Marketing · Strategy

Open sourcing part or all of a product for a very early stage startup -- good or bad?


September 27th, 2016

Let's say you are a startup that has an MVP for a product. You don't have funding yet and marketing has been a bit slow, but maybe you managed to get a handful of users.

As a different strategy let's say you decided to open source it. Personally I think it could be a great way to promote your product (i.e. "free" if you are familiar with coding & setting things up). I it's also totally possible to make money off a product that's open source.

Possible Pros
  • Can charge customers via consultation and/or troubleshooting of the product
  • Can charge customers for feature requests if they want a new feature for their own instance of your product
  • Promoting or participating in events to allow beginner coders to contribute to the product -- great because it markets your product, you get development work out of it, and someone gains experience (if you like them, maybe you can hire that person as an employee or a potential co-founder)
Possible Cons
  • Not sure if investors would like the idea
  • Make less money from the product itself (since customers can now set up their own instance)

I think it could be a great idea if the product doesn't necessarily have any secrets or isn't wildly different from what's on the market right now. What do you guys think?

Tim Boudreau Consulting Product Manager / Software Engineer at Oracle Labs

September 27th, 2016

I was one of the people who started and set up Sun Microsystems' first sponsored open source project, NetBeans, wrote most of its original governance rules and web site, and since have dealt with issues around open source in both corporate and startup environments, as well is open sourcing quite a bit of my own work.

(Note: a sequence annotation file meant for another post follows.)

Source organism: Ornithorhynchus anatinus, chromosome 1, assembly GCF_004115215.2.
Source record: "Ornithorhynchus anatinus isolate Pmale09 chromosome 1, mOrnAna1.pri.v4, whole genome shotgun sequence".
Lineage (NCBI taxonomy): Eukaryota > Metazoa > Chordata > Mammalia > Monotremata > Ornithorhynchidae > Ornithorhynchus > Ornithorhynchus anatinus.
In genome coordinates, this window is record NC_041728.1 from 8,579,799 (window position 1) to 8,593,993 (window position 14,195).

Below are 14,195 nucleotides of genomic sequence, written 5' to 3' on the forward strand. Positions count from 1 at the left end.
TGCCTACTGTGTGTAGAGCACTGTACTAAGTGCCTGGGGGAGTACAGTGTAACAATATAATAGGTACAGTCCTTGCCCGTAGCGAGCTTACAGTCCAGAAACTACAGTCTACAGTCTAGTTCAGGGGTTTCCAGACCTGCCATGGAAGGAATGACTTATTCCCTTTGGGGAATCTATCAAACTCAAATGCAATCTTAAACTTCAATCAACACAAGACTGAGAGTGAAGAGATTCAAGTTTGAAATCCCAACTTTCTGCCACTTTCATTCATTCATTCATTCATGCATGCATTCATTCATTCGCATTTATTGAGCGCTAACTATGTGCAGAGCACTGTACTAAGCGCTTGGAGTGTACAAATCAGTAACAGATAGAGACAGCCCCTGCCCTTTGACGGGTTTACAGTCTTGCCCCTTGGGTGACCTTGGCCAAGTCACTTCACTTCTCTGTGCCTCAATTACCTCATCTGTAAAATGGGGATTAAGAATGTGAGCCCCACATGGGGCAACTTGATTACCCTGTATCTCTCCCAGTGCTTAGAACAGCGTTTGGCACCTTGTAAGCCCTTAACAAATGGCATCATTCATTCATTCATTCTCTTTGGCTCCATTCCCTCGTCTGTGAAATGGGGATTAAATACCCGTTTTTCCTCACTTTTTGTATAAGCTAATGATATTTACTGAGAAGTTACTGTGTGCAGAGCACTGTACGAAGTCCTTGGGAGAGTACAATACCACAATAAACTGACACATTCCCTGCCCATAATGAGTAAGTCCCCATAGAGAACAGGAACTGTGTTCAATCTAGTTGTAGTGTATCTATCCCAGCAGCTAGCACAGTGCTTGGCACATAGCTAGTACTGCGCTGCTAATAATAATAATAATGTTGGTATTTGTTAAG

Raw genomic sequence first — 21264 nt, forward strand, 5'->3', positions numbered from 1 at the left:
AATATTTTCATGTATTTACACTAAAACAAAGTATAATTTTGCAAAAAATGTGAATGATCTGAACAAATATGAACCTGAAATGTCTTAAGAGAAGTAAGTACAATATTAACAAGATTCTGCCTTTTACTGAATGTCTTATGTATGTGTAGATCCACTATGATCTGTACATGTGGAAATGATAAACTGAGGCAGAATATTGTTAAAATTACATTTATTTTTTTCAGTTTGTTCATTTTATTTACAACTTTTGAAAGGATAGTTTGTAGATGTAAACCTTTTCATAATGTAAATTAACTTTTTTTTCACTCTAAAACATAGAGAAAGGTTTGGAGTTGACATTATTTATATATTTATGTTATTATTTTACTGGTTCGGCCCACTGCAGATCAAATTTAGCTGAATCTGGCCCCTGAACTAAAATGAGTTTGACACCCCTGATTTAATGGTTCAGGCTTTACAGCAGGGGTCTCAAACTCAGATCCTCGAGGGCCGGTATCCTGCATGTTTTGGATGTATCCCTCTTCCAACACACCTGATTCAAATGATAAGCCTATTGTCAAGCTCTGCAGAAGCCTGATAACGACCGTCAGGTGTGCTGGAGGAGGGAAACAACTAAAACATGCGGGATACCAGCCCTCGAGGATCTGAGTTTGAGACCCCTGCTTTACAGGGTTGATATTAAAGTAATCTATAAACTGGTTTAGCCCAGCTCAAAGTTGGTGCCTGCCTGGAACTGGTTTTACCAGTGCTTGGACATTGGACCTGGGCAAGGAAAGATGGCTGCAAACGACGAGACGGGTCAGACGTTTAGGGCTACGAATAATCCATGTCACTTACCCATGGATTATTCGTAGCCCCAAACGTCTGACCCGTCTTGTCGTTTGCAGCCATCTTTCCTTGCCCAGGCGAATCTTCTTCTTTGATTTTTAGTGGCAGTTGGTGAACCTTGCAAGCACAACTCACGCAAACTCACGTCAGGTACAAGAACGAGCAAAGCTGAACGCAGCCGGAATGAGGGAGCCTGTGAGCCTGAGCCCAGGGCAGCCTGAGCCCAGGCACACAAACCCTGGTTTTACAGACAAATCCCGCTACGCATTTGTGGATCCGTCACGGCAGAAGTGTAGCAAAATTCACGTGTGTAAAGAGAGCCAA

It's not clear what your product is, so it's hard to say much about what the best choice is for you.  Since you mention consultation and troubleshooting, I'll assume that it's either software or hardware+software.

The first thing I'd say is that you need to know *why* you're open-sourcing it.  That does require some work (at a minimum you need to think carefully about choice of license, and do the due diligence to be sure you own the rights to all of it, and that your choice of license is usable in concert with the licenses of whatever open source components it uses - for example, the GPL and its variants can limit your choices).

You do not open source something thinking "I'm going to get free code out of this" because open source developers tend to scratch their own itch, and it's rare (though not impossible) that they have the same itch as you.  And it has a cost in terms of the time you'll spend interacting with any development community that springs up around it.

If your product is a software product - particularly one that requires technical expertise, then it's probably quite advantageous for it to be open-source, for a number of reasons:
  • Customers know if you were hit by a bus, the product doesn't go away and they can self-service to meet their needs - this is why, for example, Brazil mandates that all software used by government employees be open-source
  • Expertise in the product is marketable, motivating people to learn it
  • Especially if it is used by software developers or startups, and it is something you have to install on-premises, you can forget that market entirely if it is not open source - most investors strongly discourage dependence on software that has to be licensed, because it means a third-party vendor has your survival in their hands and can extort what they want once you're thoroughly dependent on it - that's how they will look at it.  As a case in point, Microsoft SQL Server is a vastly better database than MySQL in just about every way, but I worked for a startup that ripped it out at the behest of their VCs.